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  • Food Matters: Alonso Quijano's Diet and the Discourse of Food in Early Modern Spain by Carolyn Nadeau
  • Rebecca Ingram
Nadeau, Carolyn. Food Matters: Alonso Quijano's Diet and the Discourse of Food in Early Modern Spain. U of Toronto P, 2016. 306 + xxvi pp.

Carolyn Nadeau's new book resoundingly demonstrates that food indeed matters in early modern Spain. Her exploration of Alonso Quijano's diet, as depicted in the first paragraphs of Don Quijote, opens the culinary, historical, and literary worlds of these foods to reveal the complexity and interconnectedness of Spain's early modern foodways. From the influence of ethnic Muslim and Jewish cooking in elite cooking manuals, to hierarchies of meat, abstemious legumes, the humble nighttime salad, and ingredients transferred between the Old and New Worlds, Nadeau's inventive study reveals what these foods communicated to those who ate them and how discourses about them in literary texts, histories, archival records, and legal documents give new insights into the social distinctions of early modern eating. [End Page 269]

In her first chapter, "El Ante: The Rise of Cooking Manuals in Spain," Nadeau frames the cooking manual genre as a "discourse colony" in which independent units of the cookbook transmit cultural values, food patterns, and a multiplicity of meanings (3). Traces of the ethnic foodways of Muslim and Jewish taste communities persisted in early modern cooking manuals. By treating cooking archived in Arabic cooking manuals alongside manuscripts and print manuals in Catalan and Castilian, Nadeau demonstrates how food parallels other erasures and assimilations of Jewish and Islamic cultures even as its discourse transmits shared vocabularies and practices from the past. Essential reading for any scholar curious about the cookbook genre in Spain, this chapter is also useful for researchers or the gastronomically curious who would trace ingredients and their uses in the culinary styles that coexisted in the early modern period.

Chapter two, "'Una olla de algo más vaca que carnero': Privileging Meat in the Early Modern Diet," explores meanings for early modern eaters behind the enigmatic comparison between two types of meat. The olla was the great gastronomic equalizer across social classes; it graced the tables of monarchs and humble alike. But the kind of meat in a family's pot, not meat's absence or presence, indicated economic and social capital. The ollas of gentlemen, soldiers, and villagers are mentioned, but little attention is given here to diets of the truly impoverished—the topic appears instead in chapter six. This absence leaves a curious gap in Nadeau's argument that meat united early modern eaters rather than divided them, even if class distinctions surfaced in relative quantities—"wine by the sip, meat by the ounce, bread by the pound, and hunger by the ton"—for the poor (52). Literary representations of meals also signal social classes of characters, all useful in refining hierarchies during a period when some families found themselves newly aristocratic and others strove to maintain longstanding distinction among newcomers.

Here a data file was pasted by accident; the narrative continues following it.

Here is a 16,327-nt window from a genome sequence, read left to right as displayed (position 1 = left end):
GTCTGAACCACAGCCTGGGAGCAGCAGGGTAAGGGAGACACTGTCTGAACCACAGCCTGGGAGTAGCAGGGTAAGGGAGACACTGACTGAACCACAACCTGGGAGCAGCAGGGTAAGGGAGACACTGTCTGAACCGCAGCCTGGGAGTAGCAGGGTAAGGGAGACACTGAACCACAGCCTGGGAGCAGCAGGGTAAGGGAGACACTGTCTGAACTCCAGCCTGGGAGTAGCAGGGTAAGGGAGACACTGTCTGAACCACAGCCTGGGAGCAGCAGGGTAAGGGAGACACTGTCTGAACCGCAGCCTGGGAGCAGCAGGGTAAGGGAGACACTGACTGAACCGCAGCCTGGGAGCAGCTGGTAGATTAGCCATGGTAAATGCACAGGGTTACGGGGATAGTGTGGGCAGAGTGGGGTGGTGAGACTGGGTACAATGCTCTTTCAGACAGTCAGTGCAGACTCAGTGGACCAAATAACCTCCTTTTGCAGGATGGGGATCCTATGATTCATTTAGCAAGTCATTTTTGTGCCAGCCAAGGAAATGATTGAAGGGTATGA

Nighttime eating was different from the meals consumed at midday, and an early modern salad was distinguished by the presence of vinegar and assorted leftover bits of meat or vegetables rather than lettuce, Nadeau explains in chapter three, "'Salpicón las más noches': Salads, Vegetables, and New World Contributions to Spanish Fare." While the salpicón Quijano ate "las más noches" did not immediately incorporate vegetables from the New World, their arrival and eventual inclusion in early modern diets stands as one of the most remarkable food events in modernity. As "agents of the periphery," New World products signified a "subordinated other" in Iberia even as European foods transformed eating in the Americas (86, 87). The incorporation of tomatoes, potatoes, and red peppers would take centuries, but Nadeau traces their appearance in travel logs, references in fiction, and eventually in published recipes to show the processes of their adoption and how imperialism made them part of traditional Spanish foodscapes.

If vegetables tell us about culinary imperialism, the "duelos y quebrantos" Quijano eats on Saturdays inform chapter four. The scholarly disagreement on the ingredients in this dish is the entry into Nadeau's discussion of the Jewish and Muslim...


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pp. 269-272
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